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African-American Museum in Bowling Green moving closer to reopen

Wathetta Buford is the project manager of the African American Museum in Bowling Green.
Jacob Martin
/
Wathetta Buford is the project manager of the African American Museum in Bowling Green.

One year after being nearly destroyed by two disasters, The African American Museum of Bowling Green is one step closer to opening to the public.

The museum, dedicated to telling the history of African-Americans in Bowling Green, was nearly lost due to an electrical fire only weeks after a deadly tornado devastated the area.

“We’ve made slow progress, but it’s progress,” said Wathetta Buford, project manager of the African American Museum.

Nearly one year to the day of the anniversary of the tornado, ongoing repairs to the building the museum occupies were completed and plans to reassemble the museum can now begin.

In the wake of the fire, museum staff members were left scrambling to preserve the artifacts and find a proper storage facility for the relics, many of which are nearly 100 years old.

“Right after the fire, some of our community partners and board members worked together to save whatever artifacts they could save,” Buford said. “We all worked at WKU Supply Services to make sure those things that we saved were packed up right and then some of the things were stored at the Kentucky Museum, and I still have boxes out at the Corvette Museum.”

 The African-American Museum in Bowling Green is still rebuilding after a fire destroyed much of the building near the end of 2021.
Jacob Martin
/
The African-American Museum in Bowling Green is still rebuilding after a fire destroyed much of the building near the end of 2021.

Many documents are being held in a freezer at the Corvette Museum to help keep them preserved after sustaining water damage in the fire. The museum’s goal is to reorganize, curate, and bring back the surviving artifacts to the renovated space.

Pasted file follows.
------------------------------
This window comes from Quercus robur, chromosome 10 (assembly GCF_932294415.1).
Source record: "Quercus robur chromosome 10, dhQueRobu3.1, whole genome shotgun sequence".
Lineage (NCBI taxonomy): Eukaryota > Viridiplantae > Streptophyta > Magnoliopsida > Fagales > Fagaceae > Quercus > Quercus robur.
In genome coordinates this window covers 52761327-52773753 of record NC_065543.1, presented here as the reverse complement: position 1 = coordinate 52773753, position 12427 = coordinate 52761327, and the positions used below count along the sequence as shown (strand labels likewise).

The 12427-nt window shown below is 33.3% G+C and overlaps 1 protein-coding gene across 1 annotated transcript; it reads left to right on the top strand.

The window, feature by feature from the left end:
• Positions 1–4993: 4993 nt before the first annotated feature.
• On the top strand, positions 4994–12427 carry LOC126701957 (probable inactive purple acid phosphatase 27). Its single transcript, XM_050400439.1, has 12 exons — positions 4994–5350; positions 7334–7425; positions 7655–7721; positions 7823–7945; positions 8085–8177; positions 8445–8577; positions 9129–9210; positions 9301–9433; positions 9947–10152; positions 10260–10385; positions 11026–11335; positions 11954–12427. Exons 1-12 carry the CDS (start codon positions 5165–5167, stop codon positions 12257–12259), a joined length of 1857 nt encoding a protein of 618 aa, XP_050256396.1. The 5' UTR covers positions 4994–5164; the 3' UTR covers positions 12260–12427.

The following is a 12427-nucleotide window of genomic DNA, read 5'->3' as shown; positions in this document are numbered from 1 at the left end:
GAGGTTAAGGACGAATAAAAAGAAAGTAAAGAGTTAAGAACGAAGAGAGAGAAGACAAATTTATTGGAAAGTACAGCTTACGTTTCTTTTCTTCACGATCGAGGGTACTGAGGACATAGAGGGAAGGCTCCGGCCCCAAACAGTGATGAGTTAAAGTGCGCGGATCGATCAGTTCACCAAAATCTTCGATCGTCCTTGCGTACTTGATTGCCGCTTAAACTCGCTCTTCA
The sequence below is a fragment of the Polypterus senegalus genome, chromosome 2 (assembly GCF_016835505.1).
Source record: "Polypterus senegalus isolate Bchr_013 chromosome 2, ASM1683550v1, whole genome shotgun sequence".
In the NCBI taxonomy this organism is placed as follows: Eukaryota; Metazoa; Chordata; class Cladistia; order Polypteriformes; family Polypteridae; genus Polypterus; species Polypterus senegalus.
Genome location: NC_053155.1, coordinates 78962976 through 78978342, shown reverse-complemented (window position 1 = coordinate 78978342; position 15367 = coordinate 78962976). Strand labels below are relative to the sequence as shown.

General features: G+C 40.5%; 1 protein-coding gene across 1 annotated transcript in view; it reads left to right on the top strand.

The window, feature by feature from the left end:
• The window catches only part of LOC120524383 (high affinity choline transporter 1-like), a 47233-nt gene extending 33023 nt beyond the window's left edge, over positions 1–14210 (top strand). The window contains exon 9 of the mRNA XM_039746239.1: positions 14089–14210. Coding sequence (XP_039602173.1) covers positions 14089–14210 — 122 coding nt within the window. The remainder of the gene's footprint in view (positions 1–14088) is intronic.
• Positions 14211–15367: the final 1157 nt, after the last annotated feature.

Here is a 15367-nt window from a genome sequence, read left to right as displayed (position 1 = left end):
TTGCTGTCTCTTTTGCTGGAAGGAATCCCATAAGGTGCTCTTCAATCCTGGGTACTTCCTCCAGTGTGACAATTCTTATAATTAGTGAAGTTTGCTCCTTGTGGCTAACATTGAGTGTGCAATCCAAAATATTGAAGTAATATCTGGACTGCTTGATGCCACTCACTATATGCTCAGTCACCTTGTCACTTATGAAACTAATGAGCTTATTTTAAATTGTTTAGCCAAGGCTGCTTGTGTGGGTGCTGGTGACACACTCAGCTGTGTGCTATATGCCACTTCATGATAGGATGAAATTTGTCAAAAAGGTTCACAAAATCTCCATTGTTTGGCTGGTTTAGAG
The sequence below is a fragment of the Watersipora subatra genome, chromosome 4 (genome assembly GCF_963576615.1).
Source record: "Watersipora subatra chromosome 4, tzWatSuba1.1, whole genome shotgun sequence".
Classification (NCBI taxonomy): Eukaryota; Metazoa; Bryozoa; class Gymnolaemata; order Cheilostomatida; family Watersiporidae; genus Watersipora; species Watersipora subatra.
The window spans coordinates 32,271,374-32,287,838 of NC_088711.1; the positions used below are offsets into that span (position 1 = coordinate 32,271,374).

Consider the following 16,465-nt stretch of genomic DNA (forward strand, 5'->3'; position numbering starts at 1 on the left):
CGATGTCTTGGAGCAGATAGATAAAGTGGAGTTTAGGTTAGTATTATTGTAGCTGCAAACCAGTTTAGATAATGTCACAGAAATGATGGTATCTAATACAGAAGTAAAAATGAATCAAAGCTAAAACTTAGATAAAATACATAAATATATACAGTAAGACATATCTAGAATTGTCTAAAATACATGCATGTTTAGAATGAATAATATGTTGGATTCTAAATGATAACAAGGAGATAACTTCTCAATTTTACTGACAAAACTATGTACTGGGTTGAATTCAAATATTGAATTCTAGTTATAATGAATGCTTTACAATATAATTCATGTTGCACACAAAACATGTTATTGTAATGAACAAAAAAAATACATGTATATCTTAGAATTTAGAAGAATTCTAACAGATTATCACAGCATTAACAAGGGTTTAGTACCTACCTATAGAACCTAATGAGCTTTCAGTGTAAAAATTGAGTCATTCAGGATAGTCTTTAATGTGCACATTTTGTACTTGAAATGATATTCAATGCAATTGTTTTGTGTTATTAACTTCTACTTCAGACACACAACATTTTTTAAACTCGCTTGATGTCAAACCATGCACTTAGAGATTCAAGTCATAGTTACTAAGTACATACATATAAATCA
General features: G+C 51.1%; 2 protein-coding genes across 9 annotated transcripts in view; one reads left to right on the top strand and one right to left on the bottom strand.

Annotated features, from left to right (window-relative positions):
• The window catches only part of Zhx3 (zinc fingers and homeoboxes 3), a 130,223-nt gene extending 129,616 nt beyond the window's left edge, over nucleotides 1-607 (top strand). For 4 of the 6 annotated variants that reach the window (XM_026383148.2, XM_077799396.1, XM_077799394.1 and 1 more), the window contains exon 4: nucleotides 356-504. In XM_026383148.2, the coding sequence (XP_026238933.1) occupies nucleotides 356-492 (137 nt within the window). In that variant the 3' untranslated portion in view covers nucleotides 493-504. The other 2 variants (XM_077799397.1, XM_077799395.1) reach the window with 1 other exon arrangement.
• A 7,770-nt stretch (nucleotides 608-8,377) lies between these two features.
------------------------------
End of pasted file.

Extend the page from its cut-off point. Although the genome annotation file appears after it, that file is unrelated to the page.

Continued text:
According to Buford, the museum would not be in the place it is now without the show of support from many local organizations and community members.

“We’ve had a lot of help from Western and a lot of people…we appreciate them,” Buford said.

Western Kentucky University, which owns the building the museum occupies, allowed temporary storage and working space for museum staff while more arrangements were taking place following the disasters. The university made repairs to the building at no cost to the museum and recently renewed the museum’s lease on the building through 2030.

According to Buford, the organization also received a $10,000 grant from the Rotary Club of Bowling Green which will be put toward alleviating the cost of restorations to the artifacts.

“People may say, ‘oh that's not much,” but it’s a whole lot,” Buford said. “It takes a lot of time to get everything like it should be and I’m still making sure the specifics of the grant are being met.”

Shortly after the fire, a GoFundMe page was set up on the museum's behalf and nearly $6,000 was raised to help with ongoing repairs to the building.

While no official date for the museum to reopen has been set, Buford said she is tentatively planning for spring as a goal for a partial opening.

“I’ve set a tentative date of April that we’ll at least have part of the exhibits ready and we can maybe have a ribbon cutting,” Buford said. “So I’d like to have some kind of celebration– that’s big for me.”

Jacob Martin